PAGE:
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Timeless images

Last updated: 17 September, 2011

Tribal Musings

Saura art is intricate, has ritual significance and draws upon tribal folklore and ancient animistic religion. Bishnu Prasads paintings are a vibrant fusion of this art and his own innovations and interpretations. Monideepa Sahu decodes his compositions.

Bishnu Prasad’s paintings are an eye-catching fusion of motifs from the ancient Saura tribal painting traditions of Orissa and his unique innovations. Over 20 years ago, while assisting anthropologists studying tribal cultures of Orissa, he was mesmerised by the vibrant art of the Sauras.

These intricate paintings were an integral part of tribal life since millennia. But with conversion of many tribals into Christianity, they began renouncing old customs. “Today, their once common wall paintings have all but vanished,” laments Bishnu Prasad. Interested in painting since childhood, this self-taught artist has honed his skills for many years and aims to present his renderings of Saura art before the world.

The Sauras are among the most ancient tribes of India. Savari, the woman devotee of Lord Rama in the Ramayana, belonged to the Savara or Saura tribe. Jara, the hunter, who mortally wounded Lord Krishna with an arrow by accident, also belonged to this tribe. Today, the Sauras are best known for traditional wall paintings, which they call italons or ikons.

These intricate paintings have ritualistic significance, drawing upon tribal folklore and ancient animistic religion. The paintings are created around Idital, the deity of the Sauras. Each Idital contains many significant symbols. The paintings reflect the daily life of the Sauras and even the tiniest detail is rife with significance.

Timeless images of people, horses, elephants and the sun and moon share space in these paintings along with contemporary objects such as guns, planes and bicycles. The paintings are created for various occasions such as marriages or the birth of a child. They invoke the blessings of tribal gods.

The ‘Tree of Life’, a recurring motif in the aboriginal abstract paintings of the Sauras, finds ever-changing interpretations in Bishnu Prasad’s paintings. It denotes peace, harmony with nature, and unity. Like the Saura painters, Bishnu creates his own compositions. In one of his paintings, the tree is made up of finely detailed female figures. This signifies beauty and human development.

His different interpretations of the tree include birds, some single, some paired, and some in groups of three — the paired birds signify conjugal harmony, the groups of three birds signify the trigunas or qualities which a person is made of, which are satva, raja and tamas; peacocks and the lotuses that symbolise beauty and fishes that signify plentiful food and pure water.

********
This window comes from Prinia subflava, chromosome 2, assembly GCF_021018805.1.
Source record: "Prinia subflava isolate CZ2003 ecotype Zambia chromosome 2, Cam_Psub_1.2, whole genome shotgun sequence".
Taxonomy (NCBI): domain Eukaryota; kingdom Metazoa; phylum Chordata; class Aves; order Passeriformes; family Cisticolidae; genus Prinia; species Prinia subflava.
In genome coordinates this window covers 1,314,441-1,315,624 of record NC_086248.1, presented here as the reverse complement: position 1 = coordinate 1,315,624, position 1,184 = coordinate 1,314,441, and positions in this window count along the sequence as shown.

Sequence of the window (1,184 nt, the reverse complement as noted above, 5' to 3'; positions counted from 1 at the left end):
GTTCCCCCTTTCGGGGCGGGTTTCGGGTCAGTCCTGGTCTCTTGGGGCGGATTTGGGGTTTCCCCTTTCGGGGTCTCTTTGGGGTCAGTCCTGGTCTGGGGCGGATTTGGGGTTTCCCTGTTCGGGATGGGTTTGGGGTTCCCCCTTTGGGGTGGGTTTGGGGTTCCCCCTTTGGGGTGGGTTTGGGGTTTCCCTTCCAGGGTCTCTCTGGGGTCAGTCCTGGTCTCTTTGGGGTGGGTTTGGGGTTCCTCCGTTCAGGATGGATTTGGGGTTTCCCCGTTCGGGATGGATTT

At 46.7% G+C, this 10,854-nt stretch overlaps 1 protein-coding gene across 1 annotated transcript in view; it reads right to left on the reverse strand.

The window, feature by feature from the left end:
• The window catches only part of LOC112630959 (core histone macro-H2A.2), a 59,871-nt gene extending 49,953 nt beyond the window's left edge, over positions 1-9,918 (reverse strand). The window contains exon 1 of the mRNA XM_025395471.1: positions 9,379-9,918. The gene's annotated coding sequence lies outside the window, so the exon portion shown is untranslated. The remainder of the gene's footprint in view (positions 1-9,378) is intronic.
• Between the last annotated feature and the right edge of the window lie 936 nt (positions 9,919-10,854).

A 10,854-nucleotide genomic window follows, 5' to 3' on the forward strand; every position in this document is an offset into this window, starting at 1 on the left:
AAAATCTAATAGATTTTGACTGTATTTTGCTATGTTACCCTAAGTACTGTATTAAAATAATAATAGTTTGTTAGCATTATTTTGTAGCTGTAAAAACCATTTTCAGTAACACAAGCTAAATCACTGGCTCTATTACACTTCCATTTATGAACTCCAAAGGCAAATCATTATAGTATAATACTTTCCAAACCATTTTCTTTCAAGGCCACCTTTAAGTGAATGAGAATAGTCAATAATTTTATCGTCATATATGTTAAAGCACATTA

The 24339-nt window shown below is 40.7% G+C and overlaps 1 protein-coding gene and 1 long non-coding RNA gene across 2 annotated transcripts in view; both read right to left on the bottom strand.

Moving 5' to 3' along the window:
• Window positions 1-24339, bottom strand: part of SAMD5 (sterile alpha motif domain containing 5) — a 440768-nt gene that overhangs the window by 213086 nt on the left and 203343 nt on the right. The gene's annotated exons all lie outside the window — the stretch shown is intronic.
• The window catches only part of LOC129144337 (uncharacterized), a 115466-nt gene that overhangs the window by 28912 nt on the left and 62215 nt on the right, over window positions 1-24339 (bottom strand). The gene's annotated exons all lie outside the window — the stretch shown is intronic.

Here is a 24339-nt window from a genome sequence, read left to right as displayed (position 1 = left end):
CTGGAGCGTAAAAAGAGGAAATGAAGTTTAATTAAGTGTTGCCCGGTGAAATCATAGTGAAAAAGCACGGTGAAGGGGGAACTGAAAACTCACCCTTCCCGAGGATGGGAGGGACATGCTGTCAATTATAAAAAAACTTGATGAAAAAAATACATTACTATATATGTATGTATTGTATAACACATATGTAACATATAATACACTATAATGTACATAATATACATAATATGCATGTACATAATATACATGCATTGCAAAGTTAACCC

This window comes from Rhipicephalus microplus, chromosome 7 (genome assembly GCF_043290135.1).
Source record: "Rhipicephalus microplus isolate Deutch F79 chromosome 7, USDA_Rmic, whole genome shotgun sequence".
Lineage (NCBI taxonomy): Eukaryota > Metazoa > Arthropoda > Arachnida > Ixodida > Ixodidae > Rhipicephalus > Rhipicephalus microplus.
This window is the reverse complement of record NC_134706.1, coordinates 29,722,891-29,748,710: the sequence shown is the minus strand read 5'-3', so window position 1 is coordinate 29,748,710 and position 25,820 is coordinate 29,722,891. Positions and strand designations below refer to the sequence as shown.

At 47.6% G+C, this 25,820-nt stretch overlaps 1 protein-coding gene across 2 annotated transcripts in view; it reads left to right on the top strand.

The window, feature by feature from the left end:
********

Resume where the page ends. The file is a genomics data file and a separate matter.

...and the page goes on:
Another ‘Tree of Life’ painting by Prasad shows numerous intricate details of tribal history and life. Also, one of his most striking works is a painting that portrays a dual tree — half of the tree is filled with images from nature while the other half shows indigenous technology.

Bishnu has also executed his own ideas in the Saura style, one of them being a chariot made up of ladies. A modern day courtroom scene has touches of humour, showing Lord Ganesha in multiple roles as the judge, lawyer, court clerk and bystander. He also speaks words of assurance to the oppressed, and the entire effect can be compared with a comic strip. Lord Ganesha has his place in the Saura paintings.

The tribal deities are different but their paintings also depict gods with trunks. They also paint groups of three gods, which may be Lord Jagannath, Balabhadra and Subhadra. Tribals do not know of Hindu gods, but research suggests links between their images and gods of the Hindu pantheon.

At first glance, the Saura paintings appear strikingly similar to Warli art. However, the two styles are distinct in their style and treatment of subjects. Warli paintings depict trees, animals and people. The human body is shown in Warli paintings as two juxtaposed triangles — the upper triangle representing the male element points upwards and the lower one representing the female element points down.

They are joined at their pointed tips to form the human body. In Saura paintings, the human figures are not so sharply angular, and other details are also painted differently. Traditional Saura paintings were done on mud walls of huts. The background was prepared with red or yellow ochre earth. Tribals used tender bamboo shoots, mashing the tip into a brush like a cluster of fibres.

For paints, they used white stone powder, coloured earth, vermillion, flower and leaf pastes mixed with tamarind seed paste. Bishnu uses acrylic paints and artist’s brushes on paper or canvas. These colours last and the paintings can be transported to any place in the world. Bishnu’s aim is to revive interest in this little known art and reach a wider audience.

Apart from works inspired by the traditional Saura style, Bishnu also paints colourful abstract compositions of Lord Buddha and Ganesha. He has also tried his hand at paintings in the Pattachitra style, which was originally used by artists for depicting religious scenes in the temples of Orissa. Acrylic on paper landscapes of the Sauras’ homeland, colourfully painted beer bottles, Bishnu has many interesting works in store.

He has also painted canvasses with auto rickshaws, cows, bicycles and Ambassador cars, which are popular with foreign tourists.

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